Will Kiwis be First in Inking a China Trade Deal?

♠ Posted by Emmanuel in , at 4/05/2008 12:41:00 AM
The article below from TIME has the perfect metaphor for countries in both the developed and developing worlds courting trade favour with the "it" girl (or country) of the moment: China. In trade terms, China is the country with the most cold hard cash as evidenced by its unimaginably huge stash of $1.65 trillion in forex reserves. We are living in a material world, indeed. What we have here is the case of New Zealand being at the front of the cue to sign bilateral deals with China. You may say that New Zealand has been the most persistent suitor of the PRC. As such, New Zealand would be the first OECD country to ink a bilateral deal with China. Experience has made China rich and now they're after her. Some boys kiss me, some boys hug me, etc. The deed may be done as early as 7 April:

New Zealand natural's ice creams go down a treat in China. The popularity of flavors like Chocolate Ecstasy and Green Tea has helped the company build 43 outlets in the People's Republic in two and a half years. But a 19% tariff on imported ice cream takes a giant lick out of the profits. "It's an awful margin that just goes to the Chinese government rather than allowing us to make a better return," says CEO Shane Lamont. When 150 New Zealand trade officials and businessmen take off for Beijing this weekend, Lamont's hopes of seeing an end to that tariff will fly with them.

After almost four years and 15 rounds of what Wellington's ambassador to China Tony Browne calls "a very detailed, very complicated, very elaborate negotiation," New Zealand is on track to become, on April 7, the first developed nation to sign a free-trade pact with the market the whole world is courting. "It's a bit like getting the first date with the best-looking girl on the block," says Stuart Ferguson, chairman of the New Zealand-China Trade Association: in this case, ahead of suitors Australia, Norway and India. Details are a closely held secret, but the deal is expected to give Kiwis gradual relief not only from tariffs but from the red tape that bedevils their efforts to get products into Chinese stores. "Everybody is holding their breath in the fervent hope that there are no glaring holes in it," says Ferguson. "But from what I understand there should be no disappointment."

For tiny, remote New Zealand (pop. 4.3 million), finding ways to sell more goods overseas is a constant concern. "Exports have basically flatlined for the past 25 years as a share of the economy," says David Skilling, head of think tank The New Zealand Institute. China and New Zealand are both members of the World Trade Organization, but bilateral trade deals are seen as a way to further open export markets. New Zealand would like to follow Australia's lead and sign one with the U.S., but a deal with China is just as pressing. Lopsided tariff barriers — China's go as high as 38%, while New Zealand has almost none — and agrarian Kiwis' growing dependence on Chinese machinery, electronics, clothing and furniture are tilting the scales ever more steeply in Beijing's favor. New Zealand's trade deficit with China is its biggest with any nation: $2.7 billion, up fourfold since 2001.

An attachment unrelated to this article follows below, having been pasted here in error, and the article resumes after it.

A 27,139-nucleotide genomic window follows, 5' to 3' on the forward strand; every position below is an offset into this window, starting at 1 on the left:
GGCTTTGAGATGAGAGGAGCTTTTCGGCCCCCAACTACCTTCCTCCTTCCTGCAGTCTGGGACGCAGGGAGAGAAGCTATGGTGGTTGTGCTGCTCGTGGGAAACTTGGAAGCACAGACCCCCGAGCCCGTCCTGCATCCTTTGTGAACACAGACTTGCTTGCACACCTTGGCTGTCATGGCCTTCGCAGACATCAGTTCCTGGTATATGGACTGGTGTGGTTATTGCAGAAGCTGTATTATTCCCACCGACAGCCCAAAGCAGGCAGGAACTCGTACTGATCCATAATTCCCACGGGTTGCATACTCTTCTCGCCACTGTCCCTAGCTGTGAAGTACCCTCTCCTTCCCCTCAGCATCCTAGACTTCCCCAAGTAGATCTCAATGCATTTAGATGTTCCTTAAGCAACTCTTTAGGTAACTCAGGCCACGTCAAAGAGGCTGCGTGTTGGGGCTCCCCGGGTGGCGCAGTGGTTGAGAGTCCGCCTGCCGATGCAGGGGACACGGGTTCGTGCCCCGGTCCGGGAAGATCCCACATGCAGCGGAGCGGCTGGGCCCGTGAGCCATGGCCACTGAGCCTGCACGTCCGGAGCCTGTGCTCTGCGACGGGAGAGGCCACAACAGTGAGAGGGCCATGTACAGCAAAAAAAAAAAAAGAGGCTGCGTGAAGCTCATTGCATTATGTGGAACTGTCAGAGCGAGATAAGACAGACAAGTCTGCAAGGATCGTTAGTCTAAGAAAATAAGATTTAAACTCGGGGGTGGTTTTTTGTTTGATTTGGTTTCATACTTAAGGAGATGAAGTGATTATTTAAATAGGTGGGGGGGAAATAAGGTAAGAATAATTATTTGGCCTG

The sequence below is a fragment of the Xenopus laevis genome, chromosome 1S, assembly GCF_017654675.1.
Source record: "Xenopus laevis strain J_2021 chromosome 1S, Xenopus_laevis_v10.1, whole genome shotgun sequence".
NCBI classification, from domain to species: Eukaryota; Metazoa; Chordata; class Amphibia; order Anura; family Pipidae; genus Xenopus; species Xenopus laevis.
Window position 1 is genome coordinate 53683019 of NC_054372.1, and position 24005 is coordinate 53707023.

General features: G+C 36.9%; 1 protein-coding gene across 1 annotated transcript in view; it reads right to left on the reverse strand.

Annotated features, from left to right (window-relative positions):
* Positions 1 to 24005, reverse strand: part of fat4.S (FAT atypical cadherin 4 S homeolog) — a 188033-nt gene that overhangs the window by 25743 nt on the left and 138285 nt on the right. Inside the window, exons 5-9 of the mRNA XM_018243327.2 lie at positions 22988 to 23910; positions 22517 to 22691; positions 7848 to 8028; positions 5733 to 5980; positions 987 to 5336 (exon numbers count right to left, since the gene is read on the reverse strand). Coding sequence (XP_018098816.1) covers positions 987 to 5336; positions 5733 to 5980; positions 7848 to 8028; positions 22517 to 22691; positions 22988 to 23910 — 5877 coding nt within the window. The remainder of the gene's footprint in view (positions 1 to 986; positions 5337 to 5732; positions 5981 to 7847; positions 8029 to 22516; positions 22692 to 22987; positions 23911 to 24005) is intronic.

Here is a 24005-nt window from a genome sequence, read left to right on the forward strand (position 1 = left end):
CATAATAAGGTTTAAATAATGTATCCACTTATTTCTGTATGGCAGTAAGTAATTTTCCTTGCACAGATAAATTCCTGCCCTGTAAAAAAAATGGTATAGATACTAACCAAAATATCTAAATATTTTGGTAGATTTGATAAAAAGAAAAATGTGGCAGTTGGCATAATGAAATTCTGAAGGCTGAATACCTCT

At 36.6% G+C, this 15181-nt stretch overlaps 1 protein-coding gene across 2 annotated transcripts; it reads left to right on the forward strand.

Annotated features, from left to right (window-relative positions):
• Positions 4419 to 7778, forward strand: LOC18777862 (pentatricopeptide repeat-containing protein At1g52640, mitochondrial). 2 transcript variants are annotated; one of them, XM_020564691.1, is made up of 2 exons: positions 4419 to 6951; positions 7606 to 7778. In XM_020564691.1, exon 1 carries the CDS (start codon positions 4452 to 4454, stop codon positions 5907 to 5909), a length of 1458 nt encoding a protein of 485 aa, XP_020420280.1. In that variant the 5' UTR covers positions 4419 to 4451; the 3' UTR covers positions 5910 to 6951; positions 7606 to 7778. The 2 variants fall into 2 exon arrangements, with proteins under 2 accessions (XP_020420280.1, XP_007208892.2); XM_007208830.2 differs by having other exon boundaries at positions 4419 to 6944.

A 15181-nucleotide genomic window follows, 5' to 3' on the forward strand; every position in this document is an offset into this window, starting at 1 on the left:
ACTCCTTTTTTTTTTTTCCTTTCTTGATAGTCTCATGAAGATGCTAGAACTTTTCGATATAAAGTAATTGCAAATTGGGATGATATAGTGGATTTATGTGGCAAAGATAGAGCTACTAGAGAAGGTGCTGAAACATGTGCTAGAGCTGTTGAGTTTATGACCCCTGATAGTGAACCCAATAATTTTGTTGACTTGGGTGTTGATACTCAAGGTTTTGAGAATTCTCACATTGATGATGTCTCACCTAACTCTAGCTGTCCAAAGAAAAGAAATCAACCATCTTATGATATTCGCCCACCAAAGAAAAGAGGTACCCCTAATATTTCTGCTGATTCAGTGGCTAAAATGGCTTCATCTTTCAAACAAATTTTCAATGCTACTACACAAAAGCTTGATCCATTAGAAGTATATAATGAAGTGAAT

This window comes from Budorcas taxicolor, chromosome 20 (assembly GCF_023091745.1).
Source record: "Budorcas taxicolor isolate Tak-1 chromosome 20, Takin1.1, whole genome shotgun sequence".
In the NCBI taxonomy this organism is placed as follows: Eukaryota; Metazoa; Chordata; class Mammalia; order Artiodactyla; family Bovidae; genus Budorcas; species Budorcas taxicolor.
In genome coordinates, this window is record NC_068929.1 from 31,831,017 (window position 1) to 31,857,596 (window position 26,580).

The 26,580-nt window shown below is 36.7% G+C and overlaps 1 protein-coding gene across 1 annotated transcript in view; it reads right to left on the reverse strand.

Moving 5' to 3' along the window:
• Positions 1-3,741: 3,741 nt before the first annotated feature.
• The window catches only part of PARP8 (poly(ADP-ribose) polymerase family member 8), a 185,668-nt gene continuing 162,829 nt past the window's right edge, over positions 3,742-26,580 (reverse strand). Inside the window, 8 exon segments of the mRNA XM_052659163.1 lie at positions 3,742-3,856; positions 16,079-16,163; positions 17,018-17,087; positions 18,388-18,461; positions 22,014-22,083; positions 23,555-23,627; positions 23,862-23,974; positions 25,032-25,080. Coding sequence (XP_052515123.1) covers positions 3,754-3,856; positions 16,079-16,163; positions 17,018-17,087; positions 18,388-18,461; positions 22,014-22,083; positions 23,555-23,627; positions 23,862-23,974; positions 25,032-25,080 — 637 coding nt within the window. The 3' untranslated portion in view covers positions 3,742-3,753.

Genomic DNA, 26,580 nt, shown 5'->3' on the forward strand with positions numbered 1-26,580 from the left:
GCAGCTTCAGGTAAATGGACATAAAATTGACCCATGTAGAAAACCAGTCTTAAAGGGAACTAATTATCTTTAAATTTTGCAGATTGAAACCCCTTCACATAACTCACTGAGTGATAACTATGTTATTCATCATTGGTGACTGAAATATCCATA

The deal will be "beneficial for all of us," Prime Minister Helen Clark told New Zealanders last week, though her careful phrasing suggested the benefits might fall short of early hopes: "I am confident that we got the very best deal we could." Dairy and timber exporters are expected to profit most, but manufacturers like white-goods maker Fisher & Paykel and fashion house Icebreaker also stand to gain from easier access to China's low-cost factories as well as to its fast-growing middle class. The projected $300 million annual income boost from the free-trade agreement "is obviously worth having," says Skilling. But "given that our total exports are about $NZ40 billion [$32 billion] a year, it's pretty small." The real action, he says, will lie in the "dynamic effect" of a bigger Kiwi presence in China and "the signal that, Hey, China is an increasingly important market for us."

Since the People's Republic already enjoys near-free trade with New Zealand, its financial gains will likely be small. Wellington negotiators have said the Chinese were keen on access to agricultural technology and easier entry for niche workers like chefs and acupuncturists. But for Beijing, the deal's key value is as a trial run. Free-trade agreements are part of China's global push for the status and influence of a big power. The negotiation with New Zealand, says the Trade Association's Ferguson, will serve as "a template for bigger, more complex deals" — a pilot project where errors won't cost too much in money or "face."

Six of New Zealand's eight political parties support the deal, but polls show that fewer than half of voters do. Critics fear a flood of cheap goods and farm produce, and point to China's poor record on the environment and human rights. United Future party leader Peter Dunne is boycotting the Beijing signing ceremony in protest at China's crackdown in Tibet, but says abandoning the pact would be "a classic case of cutting off your nose to spite your face."

Whatever the deal delivers, NZ Natural is determined to keep a high profile in the People's Republic. "We're very committed," says Lamont. "We do see a long-term future there." The same goes for his country. For better or worse, Chocolate Ecstasy — and Kiwi exporters — are in China to stay.